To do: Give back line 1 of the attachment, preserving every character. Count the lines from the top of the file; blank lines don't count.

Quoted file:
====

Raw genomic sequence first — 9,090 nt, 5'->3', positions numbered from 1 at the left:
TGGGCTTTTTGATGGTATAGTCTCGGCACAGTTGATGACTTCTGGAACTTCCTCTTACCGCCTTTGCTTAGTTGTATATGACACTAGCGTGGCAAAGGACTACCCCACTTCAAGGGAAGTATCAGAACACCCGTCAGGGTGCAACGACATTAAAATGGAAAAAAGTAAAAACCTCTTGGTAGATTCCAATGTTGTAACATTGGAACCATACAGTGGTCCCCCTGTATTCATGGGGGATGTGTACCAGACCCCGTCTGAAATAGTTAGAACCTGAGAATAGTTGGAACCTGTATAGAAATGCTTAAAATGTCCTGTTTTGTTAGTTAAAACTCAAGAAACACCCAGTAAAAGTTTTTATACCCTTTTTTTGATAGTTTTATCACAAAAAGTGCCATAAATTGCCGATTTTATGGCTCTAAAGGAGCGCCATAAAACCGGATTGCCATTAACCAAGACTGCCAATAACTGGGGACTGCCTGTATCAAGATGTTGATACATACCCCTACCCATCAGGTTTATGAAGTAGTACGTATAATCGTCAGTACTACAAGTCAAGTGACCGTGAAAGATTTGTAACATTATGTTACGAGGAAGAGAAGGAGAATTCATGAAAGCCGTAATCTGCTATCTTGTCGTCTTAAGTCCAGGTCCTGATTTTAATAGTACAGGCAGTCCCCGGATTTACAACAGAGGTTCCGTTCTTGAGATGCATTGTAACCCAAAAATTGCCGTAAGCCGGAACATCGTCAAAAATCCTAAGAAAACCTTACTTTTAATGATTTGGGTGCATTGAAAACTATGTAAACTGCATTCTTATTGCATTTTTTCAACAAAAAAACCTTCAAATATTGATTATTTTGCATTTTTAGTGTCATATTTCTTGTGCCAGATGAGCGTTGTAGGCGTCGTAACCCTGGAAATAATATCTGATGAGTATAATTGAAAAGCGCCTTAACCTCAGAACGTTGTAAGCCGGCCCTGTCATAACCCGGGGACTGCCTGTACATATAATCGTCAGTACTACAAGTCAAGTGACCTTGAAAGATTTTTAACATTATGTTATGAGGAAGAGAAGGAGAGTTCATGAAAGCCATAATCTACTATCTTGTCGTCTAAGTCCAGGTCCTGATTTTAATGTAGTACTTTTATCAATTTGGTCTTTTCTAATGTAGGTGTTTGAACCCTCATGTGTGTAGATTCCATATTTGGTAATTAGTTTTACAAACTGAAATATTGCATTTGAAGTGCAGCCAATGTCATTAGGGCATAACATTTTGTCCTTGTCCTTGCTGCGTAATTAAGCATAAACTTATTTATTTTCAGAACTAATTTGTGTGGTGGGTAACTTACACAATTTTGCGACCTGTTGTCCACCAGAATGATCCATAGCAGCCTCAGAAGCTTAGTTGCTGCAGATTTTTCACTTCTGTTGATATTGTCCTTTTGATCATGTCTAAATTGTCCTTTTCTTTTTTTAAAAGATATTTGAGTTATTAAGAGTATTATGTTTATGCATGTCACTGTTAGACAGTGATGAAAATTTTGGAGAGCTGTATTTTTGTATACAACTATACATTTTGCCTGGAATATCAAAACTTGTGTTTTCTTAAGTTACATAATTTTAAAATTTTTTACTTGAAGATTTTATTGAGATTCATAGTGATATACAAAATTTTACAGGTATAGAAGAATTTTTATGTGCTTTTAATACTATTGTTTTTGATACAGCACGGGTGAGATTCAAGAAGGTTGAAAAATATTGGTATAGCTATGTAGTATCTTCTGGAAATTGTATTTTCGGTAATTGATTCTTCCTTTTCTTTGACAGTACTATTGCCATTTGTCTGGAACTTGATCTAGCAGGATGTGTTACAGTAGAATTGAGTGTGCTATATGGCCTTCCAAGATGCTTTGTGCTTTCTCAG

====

Raw genomic sequence first — 9,090 nt, 5'->3', positions numbered from 1 at the left: